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Technical Skills/Industry Certifications

The Keys to Credential Quality

The following article was posted on AdvanceCTE’s Blog on April 3, 2017. This post is written by NOCTI.

NOCTI has served the CTE community as a non-profit entity for over 50 years.  Our services and processes have continued to evolve over these five decades and we have learned a few key things about quality during this evolution process—particularly about quality factors associated with standards and credential development. Recent estimates indicate there are over 4,000 industry credentials and roughly 2,000 licenses available for possible utilization in CTE programs. Even if these totals only numbered in the thousands, it would be difficult to determine what credentials should be used for students. In order to help understand the terminology, we wanted to provide some standard definitions which are key components of initiatives in which we are heavily engaged.

NOCTI is currently involved with the Credential Engine (formerly the Credentialing Transparency Initiative sponsored by Lumina and JP Morgan), GEMEnA (an interagency working group that is focused on changing the US Census to collect credentialing information), The Association of Test Publishers, and the Digital Badge Alliance,  all of which have connections to the world of credentials.

  • Certificate: A credential that designates requisite mastery of the knowledge and skills of an occupation, profession, or academic program.

  • Certification: A time-limited, renewable non-degree credential awarded by an authoritative body to an individual or organization for demonstrating the designated knowledge, skills, and abilities to perform a specific job.

  • Credential: A verification of qualification or competency issued to an individual by a third party with the relevant authority or jurisdiction to issue such verification.

  • License: A credential awarded by a government agency that constitutes legal authority to do a specific job and/or utilize a specific item, system or infrastructure; typically fee based and time-limited with opportunities for periodic renewal.

  • Open Digital Badge: A digital verification designed to be displayed as verification of accomplishment, activity, achievement, skill, interest, association, or identity and containing verifiable claims in accordance with accepted specifications.

  • Quality Assurance: A document assuring that an organization, program, or awarded credential meets prescribed requirements of accrediting bodies, typically ISO 17.024 (e.g., ICAC).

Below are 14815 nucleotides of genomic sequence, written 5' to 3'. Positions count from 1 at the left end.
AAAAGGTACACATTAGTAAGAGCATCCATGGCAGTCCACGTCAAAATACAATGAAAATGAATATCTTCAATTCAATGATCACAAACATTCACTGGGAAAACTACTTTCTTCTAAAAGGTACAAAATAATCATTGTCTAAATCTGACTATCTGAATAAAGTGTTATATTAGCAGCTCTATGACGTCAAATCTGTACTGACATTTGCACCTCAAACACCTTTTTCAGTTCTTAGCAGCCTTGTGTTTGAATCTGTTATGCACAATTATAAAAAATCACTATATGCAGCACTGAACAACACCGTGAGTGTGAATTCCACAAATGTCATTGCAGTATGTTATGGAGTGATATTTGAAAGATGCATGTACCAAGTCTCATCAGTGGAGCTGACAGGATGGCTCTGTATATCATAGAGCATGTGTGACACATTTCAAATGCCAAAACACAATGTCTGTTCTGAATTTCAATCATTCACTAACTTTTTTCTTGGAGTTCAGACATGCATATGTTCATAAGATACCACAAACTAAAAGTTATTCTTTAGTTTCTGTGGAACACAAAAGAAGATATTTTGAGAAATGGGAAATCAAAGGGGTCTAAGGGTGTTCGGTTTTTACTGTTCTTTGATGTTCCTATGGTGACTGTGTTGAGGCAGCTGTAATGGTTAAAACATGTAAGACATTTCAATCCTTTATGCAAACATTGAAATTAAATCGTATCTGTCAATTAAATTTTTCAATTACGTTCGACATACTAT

Many states are engaged in processes related to credential approval and assembling state-approved lists of both credentials and credential providers.  Career and technical educators speak the language of education and industry by nature of the occupation, but in most cases, these individuals are educators first.  Educators must be mindful of quality indicators and find ways to ask more questions of credential providers, rather than those that only relate to the utilization of a particular credential in a specific sector. Here are five key questions to consider asking of credential providers to assist in determining quality.

Five Key Questions:

  • Is there curricular alignment to the credential being selected? Typically, technical curriculum is part of a program of study and is based on accepted national standards so ensuring the selected credential accurately measures the curricular content is an important linkage.

  • Is there a publicly available technical manual? The technical manual includes things like the structure and size of the validation population, the qualifications of the content experts, and the revision dates. Information presented in a technical manual is critical to the quality of the assessment upon which the credential is based.

  • Is the provider accredited under accepted standards? ISO 17.024 is the international standard for providers that deliver credentials and certificates. Making sure a credential provider is aware of these standards and verifying the credential provider was evaluated by a third party to validate their adherence to the standards is an essential step.

  • Is learner outcome data provided to assist with instructional improvement? Feedback data provided at the standard and competency levels is extremely helpful to educators in making curricular and instructional improvements.

  • Does the provider offer “value adds”? Asking questions about available administration accommodations, report options that include integrated academics, college credit, and digital badge opportunities are important value adds for students.

For the original blog post and additional information, please visit: http://blog.careertech.org/.